Are all you guys/gals really arguing that if you put a handgun in a vise and fire it with the sights exactly on target that it won't hit below the target?
Actually we're not...because that wasn't the original question.

The OP was:

When held the right way up and if the sights are aligned with the target ... (Are)
The barrels and the top of the sights are PARALLEL (barrels are pointing at the point of aim)
The barrels are pointing ABOVE the point of aim
The barrels are pointing BELOW the point of aim

...and from the pictures I think you have your photographic proof that when the sights are aligned (on a flat surface), the barrels point below the point of aim

Are you really arguing that the barrels are pointing above the point of aim?

Given the photographic evidence and that no one is arguing that a gun in a vise would hit below the point of aim, you really only have two choices. Either:
1. The gun recoils enough to cause the bullet to launch upward
or
2. The bullet rises on it's own in it's flight downrange

the rise is negligable during the time the bullet exits the barrels.
How much rise at the muzzle would you think it would take to bring the bore above the line of sight?

I have watched both of the video clips that you have attached and don't think that they support your stance...I think you are being distracted by the initial flash before the bullet exits the barrel

1858
December 1, 2010, 03:04 PM
I agree that recoil begins when the bullet starts to move, but the rise is negligable during the time the bullet exits the barrels.

Define NEGLIGIBLE!! I've already given an example earlier when I mentioned my GP100. It has a 4-1/2" sight radius. If it's shooting to point of aim, the barrel would only need to rise by 0.056" to be 6" high at 15 yards. To me, 0.056" is NEGLIGIBLE movement and more than likely I wouldn't notice the barrel rising by such a tiny amount if I were watching a video or someone shooting. But make no mistake, if you double that muzzle rise to 0.120" (just under 1/8"), the POI would be 12" higher!!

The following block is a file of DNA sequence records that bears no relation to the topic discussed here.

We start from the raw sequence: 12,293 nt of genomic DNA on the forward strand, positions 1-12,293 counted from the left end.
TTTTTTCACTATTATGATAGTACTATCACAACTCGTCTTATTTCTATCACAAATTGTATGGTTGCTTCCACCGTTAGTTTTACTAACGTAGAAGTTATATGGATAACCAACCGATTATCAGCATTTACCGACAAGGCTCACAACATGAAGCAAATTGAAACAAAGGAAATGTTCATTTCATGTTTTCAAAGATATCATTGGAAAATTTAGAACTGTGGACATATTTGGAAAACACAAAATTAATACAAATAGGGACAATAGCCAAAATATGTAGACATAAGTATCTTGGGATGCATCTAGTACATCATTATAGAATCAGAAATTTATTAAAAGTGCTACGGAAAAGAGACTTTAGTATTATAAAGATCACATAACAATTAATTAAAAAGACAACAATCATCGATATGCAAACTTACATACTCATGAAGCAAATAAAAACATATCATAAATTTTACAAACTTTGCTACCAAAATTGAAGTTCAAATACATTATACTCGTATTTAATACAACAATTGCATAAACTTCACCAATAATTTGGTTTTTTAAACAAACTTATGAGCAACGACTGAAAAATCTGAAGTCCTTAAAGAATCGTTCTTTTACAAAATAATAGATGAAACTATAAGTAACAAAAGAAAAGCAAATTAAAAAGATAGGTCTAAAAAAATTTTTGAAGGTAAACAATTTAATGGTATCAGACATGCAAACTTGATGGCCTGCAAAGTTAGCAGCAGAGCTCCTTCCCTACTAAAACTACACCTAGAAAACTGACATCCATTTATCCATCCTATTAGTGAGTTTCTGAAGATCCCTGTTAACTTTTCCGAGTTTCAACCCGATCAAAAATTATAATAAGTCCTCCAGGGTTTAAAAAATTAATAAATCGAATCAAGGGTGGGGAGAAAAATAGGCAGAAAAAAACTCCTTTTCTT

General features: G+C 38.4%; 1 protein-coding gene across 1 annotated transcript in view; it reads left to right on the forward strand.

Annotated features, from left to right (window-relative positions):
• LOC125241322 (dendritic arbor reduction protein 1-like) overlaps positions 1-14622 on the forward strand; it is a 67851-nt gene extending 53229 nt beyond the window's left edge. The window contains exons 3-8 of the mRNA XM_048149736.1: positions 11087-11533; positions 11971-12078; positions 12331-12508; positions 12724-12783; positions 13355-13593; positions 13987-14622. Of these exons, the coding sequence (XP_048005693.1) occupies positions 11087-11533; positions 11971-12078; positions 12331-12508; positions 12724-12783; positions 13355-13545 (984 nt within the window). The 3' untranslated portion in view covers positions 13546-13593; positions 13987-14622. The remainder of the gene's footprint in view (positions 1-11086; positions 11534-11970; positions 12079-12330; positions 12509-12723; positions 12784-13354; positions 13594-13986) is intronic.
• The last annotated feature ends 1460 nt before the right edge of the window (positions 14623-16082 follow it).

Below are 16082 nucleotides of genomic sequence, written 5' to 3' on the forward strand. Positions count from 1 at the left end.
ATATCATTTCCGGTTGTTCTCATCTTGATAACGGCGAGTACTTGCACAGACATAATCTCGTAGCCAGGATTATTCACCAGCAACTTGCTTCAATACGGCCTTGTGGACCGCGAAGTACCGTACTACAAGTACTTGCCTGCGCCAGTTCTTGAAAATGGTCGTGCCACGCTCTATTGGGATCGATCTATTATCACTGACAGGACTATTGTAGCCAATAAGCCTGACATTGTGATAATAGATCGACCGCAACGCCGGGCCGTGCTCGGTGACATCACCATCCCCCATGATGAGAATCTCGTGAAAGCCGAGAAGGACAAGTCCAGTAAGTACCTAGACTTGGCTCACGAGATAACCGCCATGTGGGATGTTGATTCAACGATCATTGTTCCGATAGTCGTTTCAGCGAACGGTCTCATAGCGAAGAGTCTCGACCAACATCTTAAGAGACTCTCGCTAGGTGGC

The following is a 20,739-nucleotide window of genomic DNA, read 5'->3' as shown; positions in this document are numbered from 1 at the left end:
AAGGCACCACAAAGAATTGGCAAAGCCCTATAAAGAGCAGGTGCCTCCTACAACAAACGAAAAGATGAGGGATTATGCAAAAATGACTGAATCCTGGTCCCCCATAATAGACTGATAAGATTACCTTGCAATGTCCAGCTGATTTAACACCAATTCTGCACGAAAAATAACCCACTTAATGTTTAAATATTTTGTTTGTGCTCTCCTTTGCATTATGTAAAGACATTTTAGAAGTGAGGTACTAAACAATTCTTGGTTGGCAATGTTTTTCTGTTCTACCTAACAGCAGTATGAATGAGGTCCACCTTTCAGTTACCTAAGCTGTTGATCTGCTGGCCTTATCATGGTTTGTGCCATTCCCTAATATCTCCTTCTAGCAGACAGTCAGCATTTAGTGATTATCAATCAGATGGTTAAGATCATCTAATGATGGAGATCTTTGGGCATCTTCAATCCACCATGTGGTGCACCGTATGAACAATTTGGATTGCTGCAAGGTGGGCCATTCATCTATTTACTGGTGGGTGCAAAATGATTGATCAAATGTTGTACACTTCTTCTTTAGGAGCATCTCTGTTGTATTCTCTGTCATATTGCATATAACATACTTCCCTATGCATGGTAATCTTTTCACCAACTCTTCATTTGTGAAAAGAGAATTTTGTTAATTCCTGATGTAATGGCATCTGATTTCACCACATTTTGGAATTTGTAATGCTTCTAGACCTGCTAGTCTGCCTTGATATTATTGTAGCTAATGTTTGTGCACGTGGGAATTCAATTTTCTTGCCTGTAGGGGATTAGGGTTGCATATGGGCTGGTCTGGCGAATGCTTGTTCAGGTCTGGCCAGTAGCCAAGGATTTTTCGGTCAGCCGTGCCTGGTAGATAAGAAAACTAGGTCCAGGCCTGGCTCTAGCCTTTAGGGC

Are all you guys/gals really arguing that if you put a handgun in a vise and fire it with the sights exactly on target that it won't hit below the target?

No, that's exactly the point. If a handgun is fixed in a vice and CAN'T move, and the sights are aligned with the target, the bullet will impact where the barrel is pointing i.e. LOW. But you have to realize, when we fire a handgun offhand, we align the sights BEFORE the bullet starts to move down the barrel. If you could freeze the handgun at the very instant the bullet leaves the barrel, the barrel will be pointing at the POA (if you've done it right) but the sights will be aligned with a point on the target ABOVE the point of aim. This is where manufactures of fixed sight models have to scratch their heads and make an educated guess as to the most likely type of ammunition that an owner will use. For my GP100 with a 3" barrel, Ruger probably assumed I would be shooting something like 125gr .357 Mag ammunition since it just about shoots to POA at 15 yards with that type of loads.